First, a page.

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correlation causation

Correlation implies causation – when it does or does not with vaccines

I originally wrote this article in 2014 to discuss whether correlation implies causation. Not that I expect everyone to read and remember this one article, but it’s frustrating when I see a conversation where people who deny science and accept science both misuse correlation and how it relates to causation. So, I decided to update this article and republish it as a reminder that the relationship of correlation to causation isn’t as easy as a simple trope or meme.

One of the foundations of biomedical science is whether correlation implies causation. Anti-vaccine activists often conflate or misunderstand the two, rejecting or accepting correlation as it fits its narrative.  The “correlation implies causation” story is often abused, misused and confused by many writers.

One thing we do know about correlation is that if you can’t establish correlation, despite numerous attempts, it is nearly impossible to claim causation. Also, if you do observe correlation, it also doesn’t imply causation. 

But there are methods, grounded in powerful science, to establish causation from observations of correlation. So sometimes correlation does not imply causation. But sometimes correlation implies causation. 

This article will help show how we may be able to establish causation from observations of correlation. And, like all science, this is hard stuff. Read More »Correlation implies causation – when it does or does not with vaccines

flu vaccine ingredients

Flu vaccine ingredients – not so scary using simple math

When dealing with those pushing pseudoscience, like the antivaccination cult, the most frustrating thing is that they tend to ignore and deny the most basic tenets of science. If denying the fact of gravity would further their goals of “proving” vaccines are neither effective nor safe, they would do so. And now that it’s flu season, they’re producing zombie tropes about flu vaccine ingredients.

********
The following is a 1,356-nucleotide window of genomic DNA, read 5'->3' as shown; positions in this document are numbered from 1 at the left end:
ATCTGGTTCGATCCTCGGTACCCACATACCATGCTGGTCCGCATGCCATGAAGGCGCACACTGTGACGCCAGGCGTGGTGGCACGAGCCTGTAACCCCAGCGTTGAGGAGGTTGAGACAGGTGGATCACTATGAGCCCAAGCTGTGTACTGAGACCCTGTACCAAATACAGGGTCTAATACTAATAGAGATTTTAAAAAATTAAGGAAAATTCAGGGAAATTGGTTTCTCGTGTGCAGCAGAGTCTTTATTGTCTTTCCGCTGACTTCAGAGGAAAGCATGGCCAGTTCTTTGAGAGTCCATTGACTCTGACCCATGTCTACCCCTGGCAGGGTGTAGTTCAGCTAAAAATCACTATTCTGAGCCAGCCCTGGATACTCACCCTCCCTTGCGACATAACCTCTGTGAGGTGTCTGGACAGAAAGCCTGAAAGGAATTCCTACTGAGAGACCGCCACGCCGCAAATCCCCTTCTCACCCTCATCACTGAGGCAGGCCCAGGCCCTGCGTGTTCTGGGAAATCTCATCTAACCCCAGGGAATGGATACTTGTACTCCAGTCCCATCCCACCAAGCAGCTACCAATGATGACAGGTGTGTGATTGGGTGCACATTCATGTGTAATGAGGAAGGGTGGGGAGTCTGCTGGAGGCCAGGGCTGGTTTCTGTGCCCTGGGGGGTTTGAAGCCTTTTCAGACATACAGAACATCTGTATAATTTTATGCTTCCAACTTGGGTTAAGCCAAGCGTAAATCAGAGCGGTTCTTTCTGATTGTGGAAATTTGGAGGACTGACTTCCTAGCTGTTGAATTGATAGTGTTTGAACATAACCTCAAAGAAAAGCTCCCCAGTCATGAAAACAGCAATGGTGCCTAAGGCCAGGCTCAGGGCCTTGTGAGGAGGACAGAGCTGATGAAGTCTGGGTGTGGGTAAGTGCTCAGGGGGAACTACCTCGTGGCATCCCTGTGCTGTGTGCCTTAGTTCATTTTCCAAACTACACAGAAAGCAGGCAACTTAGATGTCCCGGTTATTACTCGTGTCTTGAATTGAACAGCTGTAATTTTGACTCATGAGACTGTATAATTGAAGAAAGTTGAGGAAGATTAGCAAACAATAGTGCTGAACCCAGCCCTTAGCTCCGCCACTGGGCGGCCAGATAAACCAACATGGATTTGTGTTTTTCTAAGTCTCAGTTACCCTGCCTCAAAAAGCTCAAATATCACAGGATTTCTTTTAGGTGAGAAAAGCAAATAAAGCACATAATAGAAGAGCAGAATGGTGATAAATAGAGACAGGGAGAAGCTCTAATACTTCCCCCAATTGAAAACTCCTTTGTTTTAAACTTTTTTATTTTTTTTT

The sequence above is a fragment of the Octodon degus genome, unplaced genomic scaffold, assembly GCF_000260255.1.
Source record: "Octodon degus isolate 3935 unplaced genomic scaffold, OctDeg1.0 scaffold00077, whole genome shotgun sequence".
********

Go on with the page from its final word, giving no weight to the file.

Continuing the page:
If the antivaccination movement didn’t lead to epidemics of long-gone diseases, which can harm and kill children, the conversation would be over. I would just put the vaccine deniers in the same group as evolution deniers (creationists) or gravity deniers (there has to be some, somewhere). I would mock their pseudoscience, and move on. Of course, their denialism does lead to deaths of children, so we have to do what is right, and stop their lies, misinformation and ignorance in every forum we can.

We have to appeal to scientific values, and despite the fact that antivaccination pushers don’t share those values, we must continue to try. I have gotten enough emails and comments from people that they have started to vaccinate because of what I have written, so maybe some child’s life is better because all of us who support vaccines are heard.

Read More »Flu vaccine ingredients – not so scary using simple math

Simple math – the dose makes the poison

If you spend any amount of time on the internet researching science and pseudoscience, you’ll find alarming claims about toxic or poisonous substances in our foods, vaccines, air, water, and so much else. And then you’ll find a lot of people (myself included) who try to present science-based evidence that these substances are neither toxic nor poisonous.

Generally, the pseudoscience argument proceeds along the lines of “this unpronounceable chemical is going to cause cancer.” And the science (read scientific skeptic) side says “wrong!” Or something like that.

Paracelsus, a 16th century Swiss German physician, alchemist, astrologer, is traditionally thought to have founded the discipline of toxicology, an important branch of medicine, physiology, and pharmacology. Paracelsus wrote one of the most important principles of toxicology:

All things are poisons, for there is nothing without poisonous qualities. It is only the dose which makes a thing poison.

In other words, if you’re speaking about substances in foods or vaccines or anything, the most important principle is that the dose makes the poison (or toxin). Everything that we can consume or breathe is potentially toxic, but what is the most overriding principle must be the dose.Read More »Simple math – the dose makes the poison